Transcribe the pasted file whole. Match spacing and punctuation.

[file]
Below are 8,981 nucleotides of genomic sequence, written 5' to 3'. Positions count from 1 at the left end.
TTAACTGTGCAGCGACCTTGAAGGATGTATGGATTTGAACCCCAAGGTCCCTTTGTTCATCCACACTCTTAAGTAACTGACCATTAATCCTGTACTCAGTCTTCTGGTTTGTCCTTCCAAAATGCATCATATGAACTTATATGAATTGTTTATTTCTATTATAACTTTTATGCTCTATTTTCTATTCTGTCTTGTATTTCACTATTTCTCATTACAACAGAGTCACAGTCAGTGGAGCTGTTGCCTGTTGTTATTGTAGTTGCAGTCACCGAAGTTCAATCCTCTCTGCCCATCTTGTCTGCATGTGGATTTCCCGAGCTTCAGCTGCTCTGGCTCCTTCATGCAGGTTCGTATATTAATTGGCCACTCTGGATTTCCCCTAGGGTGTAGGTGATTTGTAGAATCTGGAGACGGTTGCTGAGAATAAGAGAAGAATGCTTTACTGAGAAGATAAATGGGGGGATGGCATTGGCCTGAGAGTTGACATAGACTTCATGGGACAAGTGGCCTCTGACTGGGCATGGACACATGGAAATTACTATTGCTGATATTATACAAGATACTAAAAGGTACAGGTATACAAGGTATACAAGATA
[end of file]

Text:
Below are 8,981 nucleotides of genomic sequence, written 5' to 3'. Positions count from 1 at the left end.
TTAACTGTGCAGCGACCTTGAAGGATGTATGGATTTGAACCCCAAGGTCCCTTTGTTCATCCACACTCTTAAGTAACTGACCATTAATCCTGTACTCAGTCTTCTGGTTTGTCCTTCCAAAATGCATCATATGAACTTATATGAATTGTTTATTTCTATTATAACTTTTATGCTCTATTTTCTATTCTGTCTTGTATTTCACTATTTCTCATTACAACAGAGTCACAGTCAGTGGAGCTGTTGCCTGTTGTTATTGTAGTTGCAGTCACCGAAGTTCAATCCTCTCTGCCCATCTTGTCTGCATGTGGATTTCCCGAGCTTCAGCTGCTCTGGCTCCTTCATGCAGGTTCGTATATTAATTGGCCACTCTGGATTTCCCCTAGGGTGTAGGTGATTTGTAGAATCTGGAGACGGTTGCTGAGAATAAGAGAAGAATGCTTTACTGAGAAGATAAATGGGGGGATGGCATTGGCCTGAGAGTTGACATAGACTTCATGGGACAAGTGGCCTCTGACTGGGCATGGACACATGGAAATTACTATTGCTGATATTATACAAGATACTAAAAGGTACAGGTATACAAGGTATACAAGATA